Lots of rumors circulating this week about who Cambridge-based Biogen Idec may be considering as the publicly-traded biotech company's search for its next CEO passes the four-month mark.
Given that current Biogen CEO Jim Mullen is resigning under pressure from activist investor Carl Icahn, the big question about the CEO search, being managed by the recruiting firm Spencer Stuart, is whether the next CEO's mandate will be to sell Biogen whole-hog or in pieces, or to rebuild it. "The profile of the CEO you'd hire in those two situations is very different," says one Biogen alum now working at another Cambridge biotech. "If it were me, I'd be opting for the re-build. They have tremendous talent in R&D. But that group has always been a bit of a stepchild, as the company has reeled from one crisis to the next." The company hasn't had a top research executive since Cecil Pickett resigned last year.
This executive thinks the odds are slim that Spencer Stuart and the board will pick an internal candidate.
But several sources tell me that Biogen has been having a tough time finding outside candidates interested in the job, having talked to people like former Genentech executive Sue Desmond-Helmond (now chancellor of UCSF), ex-Schering-Plough head Fred Hassan, and Deborah Dunsire, who runs Millennium Pharmaceuticals in Cambridge, now a division of the Japanese company Takeda. (A Millennium spokeswoman had no comment yesterday on whether Dunsire had spoken with the search committee.)
But Dunsire would be an interesting choice: an MD who has run a public company, and could be tiring of reporting to far-off bosses, though Millennium does operate with a decent degree of autonomy.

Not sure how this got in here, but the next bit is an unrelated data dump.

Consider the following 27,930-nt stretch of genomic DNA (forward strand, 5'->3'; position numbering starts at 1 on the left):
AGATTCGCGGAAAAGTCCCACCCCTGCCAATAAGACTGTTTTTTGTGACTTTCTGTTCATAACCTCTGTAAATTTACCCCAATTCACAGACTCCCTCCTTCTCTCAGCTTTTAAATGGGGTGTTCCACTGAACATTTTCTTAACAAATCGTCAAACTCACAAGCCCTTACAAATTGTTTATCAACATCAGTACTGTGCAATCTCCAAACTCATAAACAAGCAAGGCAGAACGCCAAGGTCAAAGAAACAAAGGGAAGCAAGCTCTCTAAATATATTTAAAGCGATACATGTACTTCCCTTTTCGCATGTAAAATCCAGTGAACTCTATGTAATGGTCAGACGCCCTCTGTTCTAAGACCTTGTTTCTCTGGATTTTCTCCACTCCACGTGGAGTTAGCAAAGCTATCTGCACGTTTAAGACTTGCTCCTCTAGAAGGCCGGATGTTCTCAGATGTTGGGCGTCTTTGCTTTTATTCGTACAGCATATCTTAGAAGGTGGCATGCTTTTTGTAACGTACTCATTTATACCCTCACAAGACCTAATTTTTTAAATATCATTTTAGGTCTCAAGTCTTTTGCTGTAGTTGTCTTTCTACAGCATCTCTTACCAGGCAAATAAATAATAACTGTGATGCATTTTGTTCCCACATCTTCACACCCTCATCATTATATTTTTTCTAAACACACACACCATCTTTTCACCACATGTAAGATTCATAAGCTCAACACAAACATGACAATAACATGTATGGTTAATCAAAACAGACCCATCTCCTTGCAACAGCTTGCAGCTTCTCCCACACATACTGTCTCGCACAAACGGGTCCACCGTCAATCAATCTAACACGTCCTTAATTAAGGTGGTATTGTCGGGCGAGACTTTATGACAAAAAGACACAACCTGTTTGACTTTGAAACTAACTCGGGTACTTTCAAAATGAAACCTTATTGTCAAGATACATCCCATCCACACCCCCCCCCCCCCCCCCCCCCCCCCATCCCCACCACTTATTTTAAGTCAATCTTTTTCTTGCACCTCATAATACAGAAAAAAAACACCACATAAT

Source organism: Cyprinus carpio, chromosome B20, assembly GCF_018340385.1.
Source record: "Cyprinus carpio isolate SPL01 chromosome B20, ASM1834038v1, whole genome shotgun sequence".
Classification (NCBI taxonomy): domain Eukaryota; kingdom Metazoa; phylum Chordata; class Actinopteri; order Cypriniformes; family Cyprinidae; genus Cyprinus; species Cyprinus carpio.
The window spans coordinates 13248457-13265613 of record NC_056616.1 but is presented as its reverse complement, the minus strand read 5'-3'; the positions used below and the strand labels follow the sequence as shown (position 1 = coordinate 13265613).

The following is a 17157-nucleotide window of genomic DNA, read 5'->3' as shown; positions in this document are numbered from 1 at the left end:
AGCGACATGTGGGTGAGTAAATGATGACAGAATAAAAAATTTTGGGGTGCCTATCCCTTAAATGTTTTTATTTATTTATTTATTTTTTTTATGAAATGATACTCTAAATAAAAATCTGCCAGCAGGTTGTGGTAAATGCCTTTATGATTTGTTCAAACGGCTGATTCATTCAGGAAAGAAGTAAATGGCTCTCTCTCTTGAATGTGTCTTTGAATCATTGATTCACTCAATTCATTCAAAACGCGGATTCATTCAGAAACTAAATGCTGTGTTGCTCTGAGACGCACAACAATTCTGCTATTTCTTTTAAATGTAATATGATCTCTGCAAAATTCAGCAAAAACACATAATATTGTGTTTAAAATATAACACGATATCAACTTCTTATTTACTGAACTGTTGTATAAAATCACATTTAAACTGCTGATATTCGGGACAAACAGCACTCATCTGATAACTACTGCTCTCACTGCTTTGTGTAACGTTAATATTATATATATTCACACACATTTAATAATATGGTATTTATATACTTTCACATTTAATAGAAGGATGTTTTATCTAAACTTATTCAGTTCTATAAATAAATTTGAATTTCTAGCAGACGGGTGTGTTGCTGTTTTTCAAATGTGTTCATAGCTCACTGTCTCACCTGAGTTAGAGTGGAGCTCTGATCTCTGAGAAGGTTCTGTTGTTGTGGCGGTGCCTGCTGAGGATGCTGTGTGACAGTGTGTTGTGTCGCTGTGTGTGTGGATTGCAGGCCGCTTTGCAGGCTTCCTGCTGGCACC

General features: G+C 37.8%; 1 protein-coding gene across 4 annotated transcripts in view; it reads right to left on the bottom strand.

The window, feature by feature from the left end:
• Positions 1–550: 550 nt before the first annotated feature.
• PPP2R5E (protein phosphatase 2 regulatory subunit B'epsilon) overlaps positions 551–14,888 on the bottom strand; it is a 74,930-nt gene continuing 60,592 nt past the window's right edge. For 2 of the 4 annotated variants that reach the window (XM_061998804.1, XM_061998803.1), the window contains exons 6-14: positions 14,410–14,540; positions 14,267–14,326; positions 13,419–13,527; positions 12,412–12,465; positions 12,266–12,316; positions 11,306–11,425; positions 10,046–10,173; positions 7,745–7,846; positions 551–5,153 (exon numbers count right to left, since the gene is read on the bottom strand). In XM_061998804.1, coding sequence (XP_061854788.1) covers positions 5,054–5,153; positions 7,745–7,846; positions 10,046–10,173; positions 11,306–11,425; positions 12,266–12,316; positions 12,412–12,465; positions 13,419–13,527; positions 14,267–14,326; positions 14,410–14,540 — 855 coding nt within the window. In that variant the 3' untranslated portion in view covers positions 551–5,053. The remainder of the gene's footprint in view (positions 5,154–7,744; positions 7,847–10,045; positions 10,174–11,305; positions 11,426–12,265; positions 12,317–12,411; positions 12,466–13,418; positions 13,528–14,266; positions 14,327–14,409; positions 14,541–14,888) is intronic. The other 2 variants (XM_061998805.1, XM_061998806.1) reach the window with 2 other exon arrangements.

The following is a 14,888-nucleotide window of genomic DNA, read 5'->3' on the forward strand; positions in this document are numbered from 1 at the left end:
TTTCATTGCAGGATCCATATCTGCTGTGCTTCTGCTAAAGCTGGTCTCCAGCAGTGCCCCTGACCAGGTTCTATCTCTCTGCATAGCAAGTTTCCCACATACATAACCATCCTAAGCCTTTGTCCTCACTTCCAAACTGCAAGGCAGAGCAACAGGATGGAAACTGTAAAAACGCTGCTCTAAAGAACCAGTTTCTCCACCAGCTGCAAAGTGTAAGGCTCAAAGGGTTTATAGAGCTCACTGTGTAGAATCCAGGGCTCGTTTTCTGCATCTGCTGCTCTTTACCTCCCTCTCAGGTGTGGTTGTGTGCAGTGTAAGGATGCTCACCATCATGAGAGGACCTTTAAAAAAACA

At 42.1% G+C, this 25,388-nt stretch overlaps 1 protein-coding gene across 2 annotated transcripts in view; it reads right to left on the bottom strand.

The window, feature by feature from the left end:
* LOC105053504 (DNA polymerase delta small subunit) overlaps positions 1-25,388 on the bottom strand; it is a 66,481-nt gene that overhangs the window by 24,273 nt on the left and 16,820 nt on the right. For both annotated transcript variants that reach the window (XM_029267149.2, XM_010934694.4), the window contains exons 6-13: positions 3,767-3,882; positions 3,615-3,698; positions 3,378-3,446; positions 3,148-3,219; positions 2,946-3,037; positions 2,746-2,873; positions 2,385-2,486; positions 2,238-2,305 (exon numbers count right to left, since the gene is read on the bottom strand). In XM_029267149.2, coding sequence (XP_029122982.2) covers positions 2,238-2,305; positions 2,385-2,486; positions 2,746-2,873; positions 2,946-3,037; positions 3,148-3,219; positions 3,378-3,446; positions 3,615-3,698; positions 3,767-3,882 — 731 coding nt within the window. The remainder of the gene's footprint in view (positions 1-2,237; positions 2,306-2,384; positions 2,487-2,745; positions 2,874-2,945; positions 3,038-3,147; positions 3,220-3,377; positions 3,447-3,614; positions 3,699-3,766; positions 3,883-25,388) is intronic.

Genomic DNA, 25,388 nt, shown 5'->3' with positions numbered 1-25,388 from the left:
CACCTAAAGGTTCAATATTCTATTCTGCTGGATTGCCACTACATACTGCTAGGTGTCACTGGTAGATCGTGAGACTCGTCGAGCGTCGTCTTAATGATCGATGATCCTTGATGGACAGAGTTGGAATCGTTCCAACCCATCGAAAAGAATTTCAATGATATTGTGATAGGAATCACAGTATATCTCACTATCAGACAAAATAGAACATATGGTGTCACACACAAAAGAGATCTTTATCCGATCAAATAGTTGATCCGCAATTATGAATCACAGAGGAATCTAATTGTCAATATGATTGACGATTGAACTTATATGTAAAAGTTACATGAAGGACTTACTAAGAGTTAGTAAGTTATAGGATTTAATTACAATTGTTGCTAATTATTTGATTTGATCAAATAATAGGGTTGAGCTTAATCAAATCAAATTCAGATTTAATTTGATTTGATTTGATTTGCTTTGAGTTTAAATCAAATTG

"She's just waiting to be plucked out of Takeda," says Alison Taunton-Rigby, a Biogen alum who is now CEO of RiboNovix.
One local biotech recruiter mentioned the possibility of coaxing former Genentech CEO Art Levinson out of retirement; that'd be a long shot. This recruiter, who isn't involved in the search, said her money was riding on Biogen's next CEO being an executive plucked from the pharmaceutical industry.
"With all of the M&A going on in pharma, there's a pool of talent that's available," observes Vicki Sato, the former Vertex president (and a onetime Biogen research VP) who is now an advisor to Atlas Venture and a professor at Harvard Business School. "Since Biogen is an operating company with drugs on the market, as opposed to an early-stage company still developing its first drugs, the pharma experience would be relevant," Sato says.
When are we likely to find out the results of the search? Biogen Idec spokeswoman Amy Reilly would only say that "the CEO search is the board's top priority in the near-term. The process is well underway, and the board is confident that it will attract an exceptional individual." Are they considering both internal and external candidates? "We haven't commented on that, but the search committee has been actively interviewing highly-qualified candidates."
The board's search committee consists of chairman Bill Young, Bruce Ross, Alex Denner, and Brian Posner. (Posner and Denner are both aligned with Icahn.)
About Scott Kirsner
Scott Kirsner was part of the team that launched Boston.com in 1995, and has been writing a column for the Globe since 2000. His work has also appeared in Wired, Fast Company, The New York Times, BusinessWeek, Newsweek, and Variety. Scott is also the author of the books "Fans, Friends & Followers" and "Inventing the Movies," was the editor of "The Convergence Guide: Life Sciences in New England," and was a contributor to "The Good City: Writers Explore 21st Century Boston." Scott also helps organize several local events on entrepreneurship, including the Nantucket Conference and Future Forward. Here's some background on how Scott decides what to cover, and how to pitch him a story idea.
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